An Aviation Industry Meeting on 9/11

I clearly remember that day. It still invokes strong emotions in me.

I had been with the FAA about three years, as an aviation safety engineer based at Headquarters on Independence Ave. That morning, I was at RTCA Headquarters downtown for a Future Flight Data Recorder team meeting. In the meeting were FAA, NTSB, TSB Canada, Airbus, Boeing, and airline reps. These were the days when pagers were still prevalent and flip phones were standard.

I remember just before the meeting was to start, Tommy McFall, Director of Safety at American Airlines, had gotten a call. He announced that one of their planes had been hijacked and he had to leave. Then pagers started going off all over the room. We sat there for a while trying to figure out what to do. Then the messages started coming in about New York and the Pentagon.

Then all kinds of crazy stuff, like a bomb went off in Foggy Bottom, were being read off the pagers. We decided to reschedule the meeting. The TSB Canada folks ended going home with the NTSB folks, as they obviously couldn’t get flights. They ended up renting cars and driving back to Ottawa. I tried to call my wife but the cell circuits were jammed. The RTCA phone in their lobby didn’t make long distance calls, which apparently included Maryland.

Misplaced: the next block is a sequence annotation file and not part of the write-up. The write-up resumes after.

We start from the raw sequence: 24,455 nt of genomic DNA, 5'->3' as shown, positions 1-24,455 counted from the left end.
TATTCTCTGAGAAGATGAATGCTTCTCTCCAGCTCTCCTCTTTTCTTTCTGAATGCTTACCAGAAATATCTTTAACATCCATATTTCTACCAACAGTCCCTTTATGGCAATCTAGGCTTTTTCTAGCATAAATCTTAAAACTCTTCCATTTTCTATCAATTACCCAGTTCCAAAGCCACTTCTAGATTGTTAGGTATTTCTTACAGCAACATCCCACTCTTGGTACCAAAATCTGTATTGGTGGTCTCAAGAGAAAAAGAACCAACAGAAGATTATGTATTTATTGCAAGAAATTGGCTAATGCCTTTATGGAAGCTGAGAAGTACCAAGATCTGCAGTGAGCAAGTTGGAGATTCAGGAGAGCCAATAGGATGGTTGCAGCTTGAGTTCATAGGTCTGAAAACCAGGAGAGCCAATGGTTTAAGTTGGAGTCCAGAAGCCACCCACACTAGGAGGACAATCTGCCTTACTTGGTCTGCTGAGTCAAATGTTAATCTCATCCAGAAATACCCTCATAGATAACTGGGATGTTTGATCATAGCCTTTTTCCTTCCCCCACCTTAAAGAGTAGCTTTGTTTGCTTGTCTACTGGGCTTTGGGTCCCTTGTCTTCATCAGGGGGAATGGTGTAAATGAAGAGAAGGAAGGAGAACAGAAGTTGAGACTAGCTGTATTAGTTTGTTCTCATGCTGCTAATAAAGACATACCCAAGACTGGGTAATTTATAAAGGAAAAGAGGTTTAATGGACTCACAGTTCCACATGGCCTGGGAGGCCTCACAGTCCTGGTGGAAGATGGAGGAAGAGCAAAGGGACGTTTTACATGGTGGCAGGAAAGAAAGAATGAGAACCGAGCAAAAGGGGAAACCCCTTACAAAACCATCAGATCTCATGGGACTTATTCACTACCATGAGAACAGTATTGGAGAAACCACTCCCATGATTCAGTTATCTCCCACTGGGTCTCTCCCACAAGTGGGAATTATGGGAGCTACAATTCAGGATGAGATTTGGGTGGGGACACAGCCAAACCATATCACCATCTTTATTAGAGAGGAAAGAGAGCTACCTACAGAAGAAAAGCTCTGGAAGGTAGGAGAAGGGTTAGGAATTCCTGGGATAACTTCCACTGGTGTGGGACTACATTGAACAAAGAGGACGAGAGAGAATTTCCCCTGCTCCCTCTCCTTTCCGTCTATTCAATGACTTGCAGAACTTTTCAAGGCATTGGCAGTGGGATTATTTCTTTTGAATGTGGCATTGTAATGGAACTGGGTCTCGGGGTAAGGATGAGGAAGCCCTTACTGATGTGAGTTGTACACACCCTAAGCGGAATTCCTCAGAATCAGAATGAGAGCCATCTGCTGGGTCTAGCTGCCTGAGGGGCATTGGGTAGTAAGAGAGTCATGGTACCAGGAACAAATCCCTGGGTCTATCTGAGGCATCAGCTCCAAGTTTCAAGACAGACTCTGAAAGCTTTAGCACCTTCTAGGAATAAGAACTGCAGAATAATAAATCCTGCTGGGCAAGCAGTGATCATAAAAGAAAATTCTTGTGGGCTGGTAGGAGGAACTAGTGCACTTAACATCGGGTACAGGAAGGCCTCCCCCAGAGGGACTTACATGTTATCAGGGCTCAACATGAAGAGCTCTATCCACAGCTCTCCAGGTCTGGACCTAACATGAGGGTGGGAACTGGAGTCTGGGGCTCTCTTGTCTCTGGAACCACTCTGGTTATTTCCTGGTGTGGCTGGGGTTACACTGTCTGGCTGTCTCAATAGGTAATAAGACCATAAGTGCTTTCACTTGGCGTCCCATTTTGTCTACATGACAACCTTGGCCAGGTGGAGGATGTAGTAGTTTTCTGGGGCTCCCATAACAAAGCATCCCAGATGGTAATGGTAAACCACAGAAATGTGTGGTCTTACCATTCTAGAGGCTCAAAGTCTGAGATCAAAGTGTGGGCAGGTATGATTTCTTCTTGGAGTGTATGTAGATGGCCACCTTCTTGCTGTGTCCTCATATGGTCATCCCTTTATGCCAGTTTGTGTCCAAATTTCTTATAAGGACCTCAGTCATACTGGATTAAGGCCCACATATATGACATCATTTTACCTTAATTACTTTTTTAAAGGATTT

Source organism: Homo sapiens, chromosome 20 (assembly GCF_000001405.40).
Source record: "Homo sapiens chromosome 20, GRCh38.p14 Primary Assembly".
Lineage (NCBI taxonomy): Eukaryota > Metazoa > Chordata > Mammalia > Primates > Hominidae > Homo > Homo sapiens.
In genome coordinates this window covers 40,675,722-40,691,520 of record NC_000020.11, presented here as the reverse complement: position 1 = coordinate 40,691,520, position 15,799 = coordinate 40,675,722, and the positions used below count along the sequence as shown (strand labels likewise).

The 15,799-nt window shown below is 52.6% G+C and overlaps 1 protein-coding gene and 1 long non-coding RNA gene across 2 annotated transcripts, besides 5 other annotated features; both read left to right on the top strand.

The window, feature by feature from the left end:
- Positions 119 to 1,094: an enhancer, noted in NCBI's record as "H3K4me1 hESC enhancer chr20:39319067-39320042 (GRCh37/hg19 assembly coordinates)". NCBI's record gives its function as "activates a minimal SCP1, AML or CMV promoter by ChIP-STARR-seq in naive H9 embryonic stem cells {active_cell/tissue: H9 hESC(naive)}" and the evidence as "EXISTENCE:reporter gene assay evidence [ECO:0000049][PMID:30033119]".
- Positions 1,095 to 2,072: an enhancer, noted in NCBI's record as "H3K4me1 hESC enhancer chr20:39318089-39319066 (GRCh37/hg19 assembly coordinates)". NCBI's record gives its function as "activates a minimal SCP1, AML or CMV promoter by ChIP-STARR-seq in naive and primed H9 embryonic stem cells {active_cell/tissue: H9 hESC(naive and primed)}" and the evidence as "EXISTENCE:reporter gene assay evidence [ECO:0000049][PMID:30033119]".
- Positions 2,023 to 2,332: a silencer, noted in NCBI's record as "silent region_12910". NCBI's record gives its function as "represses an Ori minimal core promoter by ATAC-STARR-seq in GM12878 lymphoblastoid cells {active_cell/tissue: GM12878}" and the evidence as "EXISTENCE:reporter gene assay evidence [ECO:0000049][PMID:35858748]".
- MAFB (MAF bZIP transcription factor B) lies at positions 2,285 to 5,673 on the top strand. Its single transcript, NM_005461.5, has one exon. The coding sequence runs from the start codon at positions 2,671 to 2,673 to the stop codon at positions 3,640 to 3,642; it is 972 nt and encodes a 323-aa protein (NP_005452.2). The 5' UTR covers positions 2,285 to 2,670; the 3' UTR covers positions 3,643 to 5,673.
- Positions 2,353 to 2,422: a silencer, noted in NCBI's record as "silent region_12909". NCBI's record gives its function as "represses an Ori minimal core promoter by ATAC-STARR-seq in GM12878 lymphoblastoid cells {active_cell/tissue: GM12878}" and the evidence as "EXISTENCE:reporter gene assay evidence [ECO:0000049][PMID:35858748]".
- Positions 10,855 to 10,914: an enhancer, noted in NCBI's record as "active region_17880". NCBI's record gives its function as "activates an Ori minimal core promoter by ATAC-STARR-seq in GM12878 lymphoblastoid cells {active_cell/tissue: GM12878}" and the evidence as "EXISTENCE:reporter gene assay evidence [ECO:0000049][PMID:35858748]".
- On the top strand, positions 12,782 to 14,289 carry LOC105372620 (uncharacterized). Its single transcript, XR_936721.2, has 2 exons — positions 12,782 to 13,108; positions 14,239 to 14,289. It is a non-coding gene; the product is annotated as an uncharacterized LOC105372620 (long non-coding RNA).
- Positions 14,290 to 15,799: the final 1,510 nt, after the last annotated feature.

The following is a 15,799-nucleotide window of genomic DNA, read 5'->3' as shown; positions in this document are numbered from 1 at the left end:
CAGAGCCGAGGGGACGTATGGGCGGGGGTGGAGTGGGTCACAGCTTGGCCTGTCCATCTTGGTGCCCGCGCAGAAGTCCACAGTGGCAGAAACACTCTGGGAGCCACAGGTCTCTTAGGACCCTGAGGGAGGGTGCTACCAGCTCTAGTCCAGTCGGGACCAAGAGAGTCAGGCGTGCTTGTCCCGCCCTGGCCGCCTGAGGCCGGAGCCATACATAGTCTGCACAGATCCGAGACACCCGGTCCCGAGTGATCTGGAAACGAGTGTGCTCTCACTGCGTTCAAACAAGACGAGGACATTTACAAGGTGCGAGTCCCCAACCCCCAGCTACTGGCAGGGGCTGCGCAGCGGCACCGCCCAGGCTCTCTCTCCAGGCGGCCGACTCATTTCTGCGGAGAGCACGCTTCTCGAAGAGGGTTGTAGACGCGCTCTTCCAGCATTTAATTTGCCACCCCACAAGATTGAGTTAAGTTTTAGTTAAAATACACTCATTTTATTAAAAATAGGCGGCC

There were reports that the entire Metro was shut down. A colleague and I decided to try and walk back to the FAA building. It was eerie outside.

Very quiet. Everyone looking to the skies. We found out the yellow line was running north of the Pentagon, so we headed back on the train. At L’Enfant Plaza, we emerged to what seemed like chaos. Traffic was gridlocked. There was barely enough room to walk between the cars to cross the street. The FAA building guards weren’t going to let us in the building. I told them my keys were at my desk and my motorcycle was in the garage. He let me in.

Surprisingly, many people in my group were still in the office. We watched TV in the conference room and saw the towers fall. Everyone was in a stunned state. I finally decided to leave. I had to get a guard to open the garage door as everything was locked down.

I was shocked to see the city was now pretty much devoid of people and traffic. I could have run naked down Independence Ave and no one would have seen me (lucky for them). I didn’t see any traffic until I got near the Douglas Bridge on South Capitol Street. On the ride down the Suitland Parkway, the few cars were driving sedately, and the drivers looked almost robotic. No one really knew what happened or what was going to happen.

I had friends that had worked in World Trade 6. I finally got in contact with them in the next week and, thankfully, they had all previously moved to uptown offices. I had visited their office when I worked for the Navy.

I remember that the TSA was then quickly formed and were a part of DOT, with offices on the 10th floor of the FAA building, before eventually being moved over into newly formed DHS.

Obviously, everything changed that day.

As with most, I will never forget that day. Our first of four kids was born in 2003. They don’t really understand. I try to help them see it from my story and perspective.

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